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Section 4 Audits and evaluations

Audits

Two internal audits and one audit by the Office of the Auditor General were completed this past year. As 2006 was a census year, one of the internal audits and the one by the Office of the Auditor General covered different aspects of the Census of Population.

The Office of the Auditor General report, tabled on October 30, 2007, found that Statistics Canada satisfactorily managed the 2006 Census of Population in accordance with its quality assurance systems and practices but did not prepare an integrated and comprehensive document describing the overall approach. Statistics Canada had taken a proactive approach to identifying risks to the 2006 Census; however, it did not fully comply with the requirements of the government’s policy on risk management. In particular, despite the numbers of temporary field staff it needed and the challenges it faced in hiring and retaining them, it did not develop formal and detailed contingency plans to respond in the event that it could not meet those challenges. Statistics Canada managed risks related to the privacy of respondent information with significant and successful efforts to ensure that the privacy of census data was protected. It will continue to improve its processes and practices and address the areas that were identified for the 2011 Census.

The first internal audit, entitled Audit of 2006 Census Related to Selected Security, Administrative and Quality Practices, found that pay was processed in an accurate way, mainly in accordance with established legislation, policies and procedures. However, payments to employees were not always timely as streamlining and adjustment of some controls were necessary to show evidence of due diligence. Personnel screening for new census Statistics Act employees met most of the requirements of the Government Security Policy (2002) and Personnel Security Standard (1994). Reliability checks were done before employees began work, although improvements to some tools and procedures are required for 2011 Census field operations. Employees swore the oath of office under the Statistics Act and had a reliability status before accessing a computing device connected to any Statistics Canada network. Overall, management controls were in place related to monitoring of Census Help Line telephone operators either responding to the Canadian public or contacting them for information as part of failed edit follow-up, although their effectiveness should be improved. Work has already begun on improving these areas for the next census.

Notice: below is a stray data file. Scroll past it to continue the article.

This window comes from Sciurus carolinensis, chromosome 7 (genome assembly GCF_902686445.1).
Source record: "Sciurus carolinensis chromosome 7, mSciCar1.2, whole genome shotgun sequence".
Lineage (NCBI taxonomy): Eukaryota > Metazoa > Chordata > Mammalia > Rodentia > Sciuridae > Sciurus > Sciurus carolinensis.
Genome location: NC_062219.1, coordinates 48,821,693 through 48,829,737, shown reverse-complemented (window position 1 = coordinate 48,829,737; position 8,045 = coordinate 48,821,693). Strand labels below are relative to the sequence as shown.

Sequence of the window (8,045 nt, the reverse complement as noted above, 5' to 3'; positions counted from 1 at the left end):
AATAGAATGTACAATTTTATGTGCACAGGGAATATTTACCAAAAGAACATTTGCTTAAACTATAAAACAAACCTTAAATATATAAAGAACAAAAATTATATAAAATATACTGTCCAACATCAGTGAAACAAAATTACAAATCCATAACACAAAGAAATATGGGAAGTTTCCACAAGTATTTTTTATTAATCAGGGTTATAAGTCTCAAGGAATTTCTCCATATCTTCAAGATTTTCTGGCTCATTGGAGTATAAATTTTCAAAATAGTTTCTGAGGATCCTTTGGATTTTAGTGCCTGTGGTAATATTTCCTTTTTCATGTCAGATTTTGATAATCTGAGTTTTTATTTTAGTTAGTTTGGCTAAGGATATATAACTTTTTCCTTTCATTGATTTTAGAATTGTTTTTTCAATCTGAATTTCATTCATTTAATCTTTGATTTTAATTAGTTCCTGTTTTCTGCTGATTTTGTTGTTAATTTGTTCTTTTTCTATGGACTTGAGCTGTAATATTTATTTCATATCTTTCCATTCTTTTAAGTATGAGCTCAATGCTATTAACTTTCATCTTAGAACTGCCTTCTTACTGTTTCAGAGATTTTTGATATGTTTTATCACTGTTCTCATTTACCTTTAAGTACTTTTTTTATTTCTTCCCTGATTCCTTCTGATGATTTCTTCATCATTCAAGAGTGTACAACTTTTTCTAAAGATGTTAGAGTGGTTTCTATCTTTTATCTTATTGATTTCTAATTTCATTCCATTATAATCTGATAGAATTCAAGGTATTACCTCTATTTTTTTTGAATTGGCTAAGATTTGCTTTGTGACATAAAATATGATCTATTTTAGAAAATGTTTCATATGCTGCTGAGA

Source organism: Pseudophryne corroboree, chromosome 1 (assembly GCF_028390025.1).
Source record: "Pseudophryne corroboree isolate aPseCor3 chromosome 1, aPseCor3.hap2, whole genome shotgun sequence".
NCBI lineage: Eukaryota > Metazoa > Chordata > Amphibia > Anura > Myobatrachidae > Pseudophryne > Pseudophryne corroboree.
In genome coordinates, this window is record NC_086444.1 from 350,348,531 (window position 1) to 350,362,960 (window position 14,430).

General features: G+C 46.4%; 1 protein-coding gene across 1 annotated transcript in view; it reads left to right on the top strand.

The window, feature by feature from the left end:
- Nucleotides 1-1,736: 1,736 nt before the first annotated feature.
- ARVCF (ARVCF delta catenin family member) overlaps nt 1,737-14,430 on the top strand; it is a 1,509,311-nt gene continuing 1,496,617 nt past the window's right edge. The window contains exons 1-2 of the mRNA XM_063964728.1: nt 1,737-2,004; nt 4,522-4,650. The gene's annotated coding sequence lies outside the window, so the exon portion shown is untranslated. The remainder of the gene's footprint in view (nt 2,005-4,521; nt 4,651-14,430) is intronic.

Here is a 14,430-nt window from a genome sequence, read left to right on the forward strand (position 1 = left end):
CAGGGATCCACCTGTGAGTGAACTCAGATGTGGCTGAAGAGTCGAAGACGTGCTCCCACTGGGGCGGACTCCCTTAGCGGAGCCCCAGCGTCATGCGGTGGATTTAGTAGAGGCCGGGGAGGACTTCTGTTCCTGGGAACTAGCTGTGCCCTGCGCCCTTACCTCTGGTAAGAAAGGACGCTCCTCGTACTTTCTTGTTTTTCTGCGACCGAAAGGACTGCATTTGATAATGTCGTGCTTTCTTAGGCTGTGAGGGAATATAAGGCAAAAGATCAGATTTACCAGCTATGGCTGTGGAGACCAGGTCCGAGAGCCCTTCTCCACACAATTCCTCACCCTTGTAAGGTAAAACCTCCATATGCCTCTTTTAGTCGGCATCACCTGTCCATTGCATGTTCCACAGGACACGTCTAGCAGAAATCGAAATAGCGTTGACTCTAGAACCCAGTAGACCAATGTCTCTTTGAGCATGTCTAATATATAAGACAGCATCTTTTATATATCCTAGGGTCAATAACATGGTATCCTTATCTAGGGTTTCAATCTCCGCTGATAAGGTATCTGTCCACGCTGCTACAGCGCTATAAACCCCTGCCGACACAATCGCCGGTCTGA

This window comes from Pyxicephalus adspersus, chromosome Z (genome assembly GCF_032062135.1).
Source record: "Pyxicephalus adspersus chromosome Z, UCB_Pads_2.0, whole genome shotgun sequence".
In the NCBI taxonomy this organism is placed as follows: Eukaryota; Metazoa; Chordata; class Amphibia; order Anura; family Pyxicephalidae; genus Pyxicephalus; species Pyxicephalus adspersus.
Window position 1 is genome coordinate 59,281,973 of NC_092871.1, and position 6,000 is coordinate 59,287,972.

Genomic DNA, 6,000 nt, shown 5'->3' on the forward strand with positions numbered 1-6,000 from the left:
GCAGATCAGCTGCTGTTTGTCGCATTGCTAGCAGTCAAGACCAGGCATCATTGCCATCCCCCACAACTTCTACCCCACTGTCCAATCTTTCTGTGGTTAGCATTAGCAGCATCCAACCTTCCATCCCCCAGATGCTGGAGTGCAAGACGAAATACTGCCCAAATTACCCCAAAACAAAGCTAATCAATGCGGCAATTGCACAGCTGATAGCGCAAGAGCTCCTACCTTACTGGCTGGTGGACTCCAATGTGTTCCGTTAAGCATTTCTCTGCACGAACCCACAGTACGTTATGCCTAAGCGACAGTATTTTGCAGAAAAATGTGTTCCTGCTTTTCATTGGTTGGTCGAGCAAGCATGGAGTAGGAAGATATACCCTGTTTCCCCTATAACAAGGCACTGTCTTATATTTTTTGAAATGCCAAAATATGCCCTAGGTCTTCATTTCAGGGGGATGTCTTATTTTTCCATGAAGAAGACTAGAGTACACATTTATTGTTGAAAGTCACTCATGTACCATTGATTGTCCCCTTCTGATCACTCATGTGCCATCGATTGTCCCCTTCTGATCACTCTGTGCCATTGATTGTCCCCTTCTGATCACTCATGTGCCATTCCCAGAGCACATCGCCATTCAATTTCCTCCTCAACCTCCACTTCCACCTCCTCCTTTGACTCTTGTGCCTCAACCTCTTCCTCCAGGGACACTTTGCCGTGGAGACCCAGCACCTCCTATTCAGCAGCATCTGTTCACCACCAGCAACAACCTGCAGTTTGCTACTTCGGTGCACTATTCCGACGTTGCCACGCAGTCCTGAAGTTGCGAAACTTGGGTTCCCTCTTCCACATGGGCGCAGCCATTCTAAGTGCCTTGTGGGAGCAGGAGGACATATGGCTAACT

The second internal audit was the second part of the Audit of Central Regional Office (Toronto) Administrative Processes. In this part, it was found that the regional office was mainly compliant with staffing under the Public Service Employment Act. Regarding staffing for Statistical Survey Operations, it was found that the staffing files had been centralized. There was evidence of competitive processes and that merit was applied. However, a list of key documents to be found in the staffing files was not available. A working committee has been tasked with developing and identifying the key staffing documents that will be required when conducting each Statistical Survey Operations staffing process.

The terms of reference of an internal audit entitled Asset Protection and Life Cycle Management were approved by the Internal Audit Committee in the fall of 2007. The audit is being performed by outside contractors and the report is expected to be presented to the committee in the fall of 2008. The terms of reference of the Audit of Confidentiality of Sensitive Statistical Information were approved in the spring of 2007. The conduct phase is well underway and the report is planned for the winter of 2008.

Statistics Canada developed a multiyear risk-based audit plan responding to the requirements of the Policy on Internal Audit, which was approved by the Internal Audit Committee in March 2008. It is working on a transition plan to fully implement the 2006 Policy on Internal Audit as outlined by the Office of the Comptroller General, including the selection of a Chief Audit Executive. It is expected that the new Chief Audit Executive will start work in the second quarter of 2008/2009. Statistics Canada expects to establish a new Audit Committee, which will conform with the 2006 Policy on Internal Audit, by the end of 2008/2009.

Table 4.1: Internal Audits

For supplementary information on the Agency's Internal Audits, please visit: http://www.tbs-sct.gc.ca/dpr-rmr/st-ts-eng.asp.

Evaluations

As described in Section 1, Statistics Canada has a unique system of ongoing evaluation of all its statistical and corporate services programs. Each group at Statistics Canada prepares a thorough quadrennial program review that identifies accomplishments, challenges and future priorities along with users’ satisfaction of services provided. A biennial program report updates the quadrennial program reviews at mid-cycle.

Table 4.2: Evaluations

For the timetable of the Agency's Evaluations, please visit: http://www.tbs-sct.gc.ca/dpr-rmr/st-ts-eng.asp.

Financial statements
March 31, 2008

Statement of Management Responsibility
March 31, 2008

Responsibility for the integrity and objectivity of the accompanying financial statements for the year ended March 31, 2008 and all information contained in these statements rests with Statistics Canada’s (StatCan) management.  These financial statements have been prepared by management in accordance with Treasury Board accounting policies which are consistent with Canadian generally accepted accounting principles for the public sector.

Management is responsible for the integrity and objectivity of the information in these financial statements.  Some of the information in the financial statements is based on management’s best estimates and judgment and gives due consideration to materiality.  To fulfill its accounting and reporting responsibilities, management maintains a set of accounts that provides a centralized record of StatCan’s financial transactions.  Financial information submitted to the Public Accounts of Canada and included in StatCan’s Departmental Performance Report is consistent with these financial statements.